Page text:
If anybody in Parliament is a “traitor” – to the law, to Parliament, to the people of the United Kingdom – he is Boris Johnson.
As I write this, I’m listening to Jess Phillips asking an urgent question about the language our excuse for a prime minister used in yesterday’s (September 25) “toxic” debate – she says his words were “workshopped”; devised to create a divisive reaction and to cause as much offence as possible.
In his attempt to defend himself after the Supreme Court ruled his attempt to prorogue Parliament was unlawful – meaning he wasted 10 days of Parliamentary debating time – Mr Johnson used what many consider to be shocking language.
He seems to have made it clear, following words by Attorney-General Geoffrey Cox, that the attempted prorogation was about Brexit, as the debate seems to have revolved entirely around it.
He poured scorn on the legislation Parliament passed to prevent him from pushing a “no deal” Brexit on a nation that does not want it – describing it as a “surrender” act, a “capitulation” act, or a “humiliation” act.
Labour MP Paula Sheriff pointed out that Mr Johnson had chosen language that is used by people who send death threats to MPs.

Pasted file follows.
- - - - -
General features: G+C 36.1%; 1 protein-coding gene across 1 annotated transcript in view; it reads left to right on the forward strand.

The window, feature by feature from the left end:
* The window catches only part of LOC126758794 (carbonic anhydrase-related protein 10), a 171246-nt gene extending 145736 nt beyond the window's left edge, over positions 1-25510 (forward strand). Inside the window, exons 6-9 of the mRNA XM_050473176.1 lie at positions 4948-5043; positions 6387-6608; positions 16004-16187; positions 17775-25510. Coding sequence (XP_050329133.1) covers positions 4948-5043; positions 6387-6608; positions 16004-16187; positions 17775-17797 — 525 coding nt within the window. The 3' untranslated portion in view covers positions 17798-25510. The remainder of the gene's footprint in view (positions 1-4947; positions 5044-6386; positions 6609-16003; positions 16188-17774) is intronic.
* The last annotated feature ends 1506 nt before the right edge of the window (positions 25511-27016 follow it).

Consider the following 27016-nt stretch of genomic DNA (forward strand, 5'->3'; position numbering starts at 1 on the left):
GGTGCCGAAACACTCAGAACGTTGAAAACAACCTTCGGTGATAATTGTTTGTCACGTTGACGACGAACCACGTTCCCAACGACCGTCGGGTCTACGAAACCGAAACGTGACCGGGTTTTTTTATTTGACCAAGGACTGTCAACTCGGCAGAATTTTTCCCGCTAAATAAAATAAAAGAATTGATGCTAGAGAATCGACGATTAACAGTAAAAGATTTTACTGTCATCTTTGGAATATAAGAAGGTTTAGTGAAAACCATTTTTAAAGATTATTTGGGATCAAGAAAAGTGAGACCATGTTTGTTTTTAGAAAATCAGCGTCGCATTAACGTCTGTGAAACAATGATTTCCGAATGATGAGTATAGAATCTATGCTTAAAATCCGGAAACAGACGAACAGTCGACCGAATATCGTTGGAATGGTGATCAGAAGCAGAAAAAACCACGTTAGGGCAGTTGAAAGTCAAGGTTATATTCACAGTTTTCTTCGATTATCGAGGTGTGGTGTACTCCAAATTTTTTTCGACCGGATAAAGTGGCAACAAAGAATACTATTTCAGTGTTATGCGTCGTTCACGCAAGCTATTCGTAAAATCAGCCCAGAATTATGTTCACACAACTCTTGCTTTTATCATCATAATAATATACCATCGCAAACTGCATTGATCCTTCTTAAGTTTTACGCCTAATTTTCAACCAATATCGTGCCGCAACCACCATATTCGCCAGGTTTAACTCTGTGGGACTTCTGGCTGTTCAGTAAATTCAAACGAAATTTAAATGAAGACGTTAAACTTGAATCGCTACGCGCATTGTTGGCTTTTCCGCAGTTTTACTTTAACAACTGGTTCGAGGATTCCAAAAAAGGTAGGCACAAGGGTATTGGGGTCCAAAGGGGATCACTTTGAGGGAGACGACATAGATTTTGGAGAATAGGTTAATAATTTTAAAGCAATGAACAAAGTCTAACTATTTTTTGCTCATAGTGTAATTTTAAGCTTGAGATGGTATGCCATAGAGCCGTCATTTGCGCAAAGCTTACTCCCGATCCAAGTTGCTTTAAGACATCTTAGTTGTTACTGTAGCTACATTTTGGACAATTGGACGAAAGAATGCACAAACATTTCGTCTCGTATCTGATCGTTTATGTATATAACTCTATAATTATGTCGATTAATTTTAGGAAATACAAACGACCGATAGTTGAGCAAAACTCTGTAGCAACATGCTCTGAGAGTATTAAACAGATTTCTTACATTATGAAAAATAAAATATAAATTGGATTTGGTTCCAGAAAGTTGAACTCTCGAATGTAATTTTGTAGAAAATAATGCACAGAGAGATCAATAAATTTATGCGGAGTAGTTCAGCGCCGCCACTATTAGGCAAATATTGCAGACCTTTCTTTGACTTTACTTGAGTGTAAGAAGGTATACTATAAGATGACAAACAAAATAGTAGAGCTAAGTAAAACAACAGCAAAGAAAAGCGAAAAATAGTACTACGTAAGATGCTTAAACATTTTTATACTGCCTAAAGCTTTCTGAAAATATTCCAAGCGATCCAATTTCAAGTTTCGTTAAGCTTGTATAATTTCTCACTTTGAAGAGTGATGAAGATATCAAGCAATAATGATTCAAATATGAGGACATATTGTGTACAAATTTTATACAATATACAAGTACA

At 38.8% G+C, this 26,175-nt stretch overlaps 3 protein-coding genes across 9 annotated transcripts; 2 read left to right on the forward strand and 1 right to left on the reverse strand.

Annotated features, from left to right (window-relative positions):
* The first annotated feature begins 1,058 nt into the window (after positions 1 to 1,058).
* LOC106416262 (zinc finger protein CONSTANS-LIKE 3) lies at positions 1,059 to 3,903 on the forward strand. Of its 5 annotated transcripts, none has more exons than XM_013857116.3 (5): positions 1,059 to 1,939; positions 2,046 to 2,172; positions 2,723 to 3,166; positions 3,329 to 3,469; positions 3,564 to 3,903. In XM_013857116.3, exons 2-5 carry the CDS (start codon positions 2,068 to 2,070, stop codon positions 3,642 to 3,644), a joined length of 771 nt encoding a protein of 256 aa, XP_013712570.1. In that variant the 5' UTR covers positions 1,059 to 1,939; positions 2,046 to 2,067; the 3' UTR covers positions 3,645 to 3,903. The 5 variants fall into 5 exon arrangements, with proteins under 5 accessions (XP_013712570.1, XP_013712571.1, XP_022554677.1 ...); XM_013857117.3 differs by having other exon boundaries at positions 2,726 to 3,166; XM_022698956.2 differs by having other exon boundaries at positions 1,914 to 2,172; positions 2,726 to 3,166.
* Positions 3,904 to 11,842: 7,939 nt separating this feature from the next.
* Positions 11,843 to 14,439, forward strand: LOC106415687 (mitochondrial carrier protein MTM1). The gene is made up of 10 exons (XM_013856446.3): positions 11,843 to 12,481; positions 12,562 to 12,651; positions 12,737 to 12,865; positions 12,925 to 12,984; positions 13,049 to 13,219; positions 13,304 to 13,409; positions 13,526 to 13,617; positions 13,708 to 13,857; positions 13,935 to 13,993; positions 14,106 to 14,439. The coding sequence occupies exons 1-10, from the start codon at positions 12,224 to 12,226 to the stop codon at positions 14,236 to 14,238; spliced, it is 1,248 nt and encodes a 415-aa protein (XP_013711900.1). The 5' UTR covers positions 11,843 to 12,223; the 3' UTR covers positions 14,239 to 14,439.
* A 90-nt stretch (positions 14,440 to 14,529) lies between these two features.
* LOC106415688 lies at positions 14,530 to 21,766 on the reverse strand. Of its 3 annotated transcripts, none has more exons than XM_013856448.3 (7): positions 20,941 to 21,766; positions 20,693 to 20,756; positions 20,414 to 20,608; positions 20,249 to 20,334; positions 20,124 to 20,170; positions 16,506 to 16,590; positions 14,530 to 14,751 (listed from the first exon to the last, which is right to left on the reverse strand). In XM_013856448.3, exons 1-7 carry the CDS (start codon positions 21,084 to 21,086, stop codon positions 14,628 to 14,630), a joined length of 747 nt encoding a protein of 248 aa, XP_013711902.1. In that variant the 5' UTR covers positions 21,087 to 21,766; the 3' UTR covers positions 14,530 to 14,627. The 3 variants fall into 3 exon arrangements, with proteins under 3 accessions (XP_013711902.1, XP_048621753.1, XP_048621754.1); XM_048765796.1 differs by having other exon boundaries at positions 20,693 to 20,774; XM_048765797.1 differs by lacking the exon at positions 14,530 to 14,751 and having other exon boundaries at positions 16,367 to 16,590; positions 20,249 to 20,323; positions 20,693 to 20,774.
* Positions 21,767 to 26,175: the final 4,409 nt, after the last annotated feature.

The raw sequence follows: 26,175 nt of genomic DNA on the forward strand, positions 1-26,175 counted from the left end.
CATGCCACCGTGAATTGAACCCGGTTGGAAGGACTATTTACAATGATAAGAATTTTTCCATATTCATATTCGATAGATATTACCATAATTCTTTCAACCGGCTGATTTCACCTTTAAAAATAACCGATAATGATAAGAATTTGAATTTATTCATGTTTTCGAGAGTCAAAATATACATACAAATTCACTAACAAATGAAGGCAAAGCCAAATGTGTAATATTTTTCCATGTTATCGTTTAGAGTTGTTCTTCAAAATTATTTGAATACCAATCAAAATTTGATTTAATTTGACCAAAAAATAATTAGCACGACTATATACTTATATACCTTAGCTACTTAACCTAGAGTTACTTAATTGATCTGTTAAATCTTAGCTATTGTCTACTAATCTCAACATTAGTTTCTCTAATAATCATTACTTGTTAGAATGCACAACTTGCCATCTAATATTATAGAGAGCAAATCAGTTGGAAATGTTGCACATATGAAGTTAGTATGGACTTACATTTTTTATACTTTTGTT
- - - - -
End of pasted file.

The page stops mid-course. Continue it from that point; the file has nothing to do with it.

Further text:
She said: “We should not resort to using offensive, dangerous or inflammatory language for legislation that we do not like, and we stand here under the shield of our departed friend with many of us in this place subject to death threats and abuse every single day.
“They often quote his words ‘Surrender Act’, ‘betrayal’, ‘traitor’ and I for one am sick of it.
“We must moderate our language, and it has to come from the prime minister first.”
And how did Boris Johnson respond to that? “I’ve never heard such humbug in all my life.”
And he tried to co-opt the memory of murdered MP Jo Cox, killed by a far-right activist during the EU referendum campaign, by saying the best way to honour her memory was to “get Brexit done”.
Ms Cox was a Remainer!
Her husband Brendan, asked to comment, said the debate had descended into a “bear pit of polarisation” and MPs had fallen into a “vicious cycle where language gets more extreme, the response gets more extreme and it all gets hyped up.
“It has real-world consequences… It creates an atmosphere where I think violence and attacks are more likely than they would have been.”
In short: It seems clear that Boris Johnson is encouraging violence against MPs who disagree with him; that he wants them to fear for their lives.
That’s what Ms Sheriff believes – as evidenced by an interview with Victoria Derbyshire:
You can bet that people in the country have received that message.
If this leads to tragic results, we should all know where to lay the blame.
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